Travel behavior and decision-making biases of lift access backcountry skiers on Saddle Peak, Bridger Mountains, Montana, USA
Sykes, John Massey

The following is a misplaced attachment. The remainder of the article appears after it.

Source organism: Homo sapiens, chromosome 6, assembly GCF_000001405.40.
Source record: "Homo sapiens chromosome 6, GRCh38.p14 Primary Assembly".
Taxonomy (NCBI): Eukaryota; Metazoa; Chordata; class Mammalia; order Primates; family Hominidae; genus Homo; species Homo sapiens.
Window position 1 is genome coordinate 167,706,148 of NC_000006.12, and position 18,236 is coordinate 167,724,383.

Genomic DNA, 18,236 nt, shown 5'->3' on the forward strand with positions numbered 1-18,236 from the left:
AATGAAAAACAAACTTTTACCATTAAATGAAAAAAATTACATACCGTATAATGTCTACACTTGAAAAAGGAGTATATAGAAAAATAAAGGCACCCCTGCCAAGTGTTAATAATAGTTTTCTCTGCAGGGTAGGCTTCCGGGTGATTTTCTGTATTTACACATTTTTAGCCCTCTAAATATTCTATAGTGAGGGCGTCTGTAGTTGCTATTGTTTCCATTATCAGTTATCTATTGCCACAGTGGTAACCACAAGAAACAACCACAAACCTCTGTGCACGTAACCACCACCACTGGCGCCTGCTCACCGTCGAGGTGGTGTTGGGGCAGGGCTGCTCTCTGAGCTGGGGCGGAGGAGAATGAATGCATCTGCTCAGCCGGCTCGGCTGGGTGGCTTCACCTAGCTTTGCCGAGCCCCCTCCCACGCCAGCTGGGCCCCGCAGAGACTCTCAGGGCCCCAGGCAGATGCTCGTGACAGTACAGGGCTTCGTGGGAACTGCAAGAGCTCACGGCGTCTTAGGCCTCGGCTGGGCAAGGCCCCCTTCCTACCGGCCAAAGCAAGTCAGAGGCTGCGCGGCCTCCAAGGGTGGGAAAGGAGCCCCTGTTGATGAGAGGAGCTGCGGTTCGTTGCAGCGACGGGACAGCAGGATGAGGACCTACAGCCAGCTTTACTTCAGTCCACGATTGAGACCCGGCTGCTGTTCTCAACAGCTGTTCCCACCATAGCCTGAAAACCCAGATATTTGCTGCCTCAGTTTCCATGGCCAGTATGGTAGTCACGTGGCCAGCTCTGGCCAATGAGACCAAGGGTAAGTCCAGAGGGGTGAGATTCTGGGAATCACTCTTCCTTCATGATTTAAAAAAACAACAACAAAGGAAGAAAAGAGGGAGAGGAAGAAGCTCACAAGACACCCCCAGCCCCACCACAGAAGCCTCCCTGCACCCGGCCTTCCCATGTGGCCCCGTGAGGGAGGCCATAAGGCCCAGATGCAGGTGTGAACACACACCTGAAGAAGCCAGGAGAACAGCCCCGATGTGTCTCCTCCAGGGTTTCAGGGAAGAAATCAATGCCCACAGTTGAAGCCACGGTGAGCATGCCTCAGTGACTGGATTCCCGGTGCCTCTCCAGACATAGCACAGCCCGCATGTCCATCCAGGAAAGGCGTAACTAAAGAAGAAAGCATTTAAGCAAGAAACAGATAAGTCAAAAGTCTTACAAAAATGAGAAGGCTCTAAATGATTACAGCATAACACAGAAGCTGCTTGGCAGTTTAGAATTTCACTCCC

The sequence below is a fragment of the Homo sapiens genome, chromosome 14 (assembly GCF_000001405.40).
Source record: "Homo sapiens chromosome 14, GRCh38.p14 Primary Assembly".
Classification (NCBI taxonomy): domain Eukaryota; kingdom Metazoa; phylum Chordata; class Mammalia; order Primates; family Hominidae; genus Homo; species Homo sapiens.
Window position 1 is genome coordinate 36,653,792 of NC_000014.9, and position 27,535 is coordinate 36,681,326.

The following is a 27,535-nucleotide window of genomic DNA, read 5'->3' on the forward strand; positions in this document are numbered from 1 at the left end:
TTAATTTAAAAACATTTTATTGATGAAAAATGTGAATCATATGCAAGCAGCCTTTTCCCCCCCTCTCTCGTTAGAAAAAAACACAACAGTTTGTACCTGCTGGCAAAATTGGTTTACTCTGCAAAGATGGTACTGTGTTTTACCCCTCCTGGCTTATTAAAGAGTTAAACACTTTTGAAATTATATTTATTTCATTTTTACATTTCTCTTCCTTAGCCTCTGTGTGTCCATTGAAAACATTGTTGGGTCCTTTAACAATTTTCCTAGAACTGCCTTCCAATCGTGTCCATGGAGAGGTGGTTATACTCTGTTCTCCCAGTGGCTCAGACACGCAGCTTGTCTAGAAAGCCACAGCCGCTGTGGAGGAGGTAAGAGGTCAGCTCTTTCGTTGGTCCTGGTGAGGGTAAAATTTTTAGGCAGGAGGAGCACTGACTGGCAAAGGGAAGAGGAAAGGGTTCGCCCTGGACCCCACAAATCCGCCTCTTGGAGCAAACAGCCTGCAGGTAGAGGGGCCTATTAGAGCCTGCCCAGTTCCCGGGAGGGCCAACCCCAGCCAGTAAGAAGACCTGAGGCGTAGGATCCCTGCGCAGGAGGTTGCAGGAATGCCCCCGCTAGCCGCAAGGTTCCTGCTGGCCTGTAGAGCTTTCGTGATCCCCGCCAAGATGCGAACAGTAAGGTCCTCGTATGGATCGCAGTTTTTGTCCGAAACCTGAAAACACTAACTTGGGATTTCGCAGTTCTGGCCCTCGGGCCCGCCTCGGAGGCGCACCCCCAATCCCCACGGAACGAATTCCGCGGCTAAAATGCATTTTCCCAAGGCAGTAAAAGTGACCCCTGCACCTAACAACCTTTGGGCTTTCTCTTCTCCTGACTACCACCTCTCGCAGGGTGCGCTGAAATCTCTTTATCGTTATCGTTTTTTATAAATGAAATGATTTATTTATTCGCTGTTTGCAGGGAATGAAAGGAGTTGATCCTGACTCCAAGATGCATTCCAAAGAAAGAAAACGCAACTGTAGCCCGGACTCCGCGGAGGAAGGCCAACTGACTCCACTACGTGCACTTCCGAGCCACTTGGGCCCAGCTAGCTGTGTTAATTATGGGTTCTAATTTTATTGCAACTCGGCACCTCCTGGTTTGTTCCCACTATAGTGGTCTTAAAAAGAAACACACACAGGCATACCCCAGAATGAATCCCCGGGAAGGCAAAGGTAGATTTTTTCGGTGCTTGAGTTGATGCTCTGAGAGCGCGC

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Backcountry skiers recreate in a complex environment, with the goal of minimizing the risk of avalanche hazard and maximizing recreational opportunities. Traditional backcountry outings start and end in uncontrolled backcountry settings, with responsibility for avalanche safety and rescue falling in the hands of each group of skiers. Lift access backcountry skiing (LABC) is a particular genre of the sport in which ski resort lifts are utilized to access backcountry recreation sites. By shifting skiers mentality from the traditional backcountry setting to a LABC setting, the line between whether the ski resort provides avalanche mitigation and rescue services or not, becomes less clearly defined in the minds of skiers. We observe the travel behavior and evaluate the decision-making biases of LABC skiers via GPS tracking and survey responses. Participants were recruited in the field, at the boundary between the relative safety of the ski resort and the uncontrolled backcountry terrain beyond. A geographic information system (GIS) is implemented to analyze the travel behavior of participants, with the aim to detect changes in behavior, as indexed via terrain used under different levels of avalanche hazard. Logistic regression and multiple linear regression are used to model travel behavior and decision-making biases as a function of observed terrain metrics. Data was collected over 19 days from February 2017 to February 2018 at Saddle Peak backcountry area, a prime LABC location at the southern boundary of Bridger Bowl Ski Area, Montana, USA. Avalanche hazard during data collection was either moderate (119 tracks) or considerable (20 tracks). Regression models indicate subtle changes in the terrain preferences of participants under elevated avalanche hazard, with increased travel on ridge features and decreased use of convex features. These indicate a positive response, minimizing the risk of an avalanche involvement by managing slope shape. Survey responses indicate that female participants and those with greater backcountry experience have a significantly lower percentage of their total GPS track in complex avalanche terrain as defined using the avalanche terrain exposure scale. Participants who perceived the ski patrol as providing avalanche mitigation in the backcountry area adjacent to the resort had a significantly higher percentage of GPS track in complex avalanche terrain.